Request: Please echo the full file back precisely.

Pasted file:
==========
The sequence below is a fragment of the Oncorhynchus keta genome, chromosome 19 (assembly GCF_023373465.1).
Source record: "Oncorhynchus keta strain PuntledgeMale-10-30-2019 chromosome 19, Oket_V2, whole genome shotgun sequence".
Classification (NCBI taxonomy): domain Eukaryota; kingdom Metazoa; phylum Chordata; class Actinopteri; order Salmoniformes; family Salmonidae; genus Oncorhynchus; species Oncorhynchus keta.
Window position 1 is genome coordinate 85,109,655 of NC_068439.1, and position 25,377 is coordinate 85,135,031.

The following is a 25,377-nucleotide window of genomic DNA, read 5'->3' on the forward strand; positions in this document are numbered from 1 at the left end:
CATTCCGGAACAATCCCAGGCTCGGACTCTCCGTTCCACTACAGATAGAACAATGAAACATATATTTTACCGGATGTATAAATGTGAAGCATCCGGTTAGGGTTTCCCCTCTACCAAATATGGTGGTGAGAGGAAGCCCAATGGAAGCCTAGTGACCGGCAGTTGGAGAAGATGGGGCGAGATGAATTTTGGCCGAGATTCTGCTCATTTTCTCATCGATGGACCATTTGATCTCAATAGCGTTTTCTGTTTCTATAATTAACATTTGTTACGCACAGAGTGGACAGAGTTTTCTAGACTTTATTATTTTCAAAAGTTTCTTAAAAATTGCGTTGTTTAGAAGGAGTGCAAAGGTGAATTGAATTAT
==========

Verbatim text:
The sequence below is a fragment of the Oncorhynchus keta genome, chromosome 19 (assembly GCF_023373465.1).
Source record: "Oncorhynchus keta strain PuntledgeMale-10-30-2019 chromosome 19, Oket_V2, whole genome shotgun sequence".
Classification (NCBI taxonomy): domain Eukaryota; kingdom Metazoa; phylum Chordata; class Actinopteri; order Salmoniformes; family Salmonidae; genus Oncorhynchus; species Oncorhynchus keta.
Window position 1 is genome coordinate 85,109,655 of NC_068439.1, and position 25,377 is coordinate 85,135,031.

The following is a 25,377-nucleotide window of genomic DNA, read 5'->3' on the forward strand; positions in this document are numbered from 1 at the left end:
CATTCCGGAACAATCCCAGGCTCGGACTCTCCGTTCCACTACAGATAGAACAATGAAACATATATTTTACCGGATGTATAAATGTGAAGCATCCGGTTAGGGTTTCCCCTCTACCAAATATGGTGGTGAGAGGAAGCCCAATGGAAGCCTAGTGACCGGCAGTTGGAGAAGATGGGGCGAGATGAATTTTGGCCGAGATTCTGCTCATTTTCTCATCGATGGACCATTTGATCTCAATAGCGTTTTCTGTTTCTATAATTAACATTTGTTACGCACAGAGTGGACAGAGTTTTCTAGACTTTATTATTTTCAAAAGTTTCTTAAAAATTGCGTTGTTTAGAAGGAGTGCAAAGGTGAATTGAATTAT